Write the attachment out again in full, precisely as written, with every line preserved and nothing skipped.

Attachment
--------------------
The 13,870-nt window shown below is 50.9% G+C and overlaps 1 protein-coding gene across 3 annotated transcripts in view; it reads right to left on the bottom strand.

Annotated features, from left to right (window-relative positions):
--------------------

The 13,870-nt window shown below is 50.9% G+C and overlaps 1 protein-coding gene across 3 annotated transcripts in view; it reads right to left on the bottom strand.

Annotated features, from left to right (window-relative positions):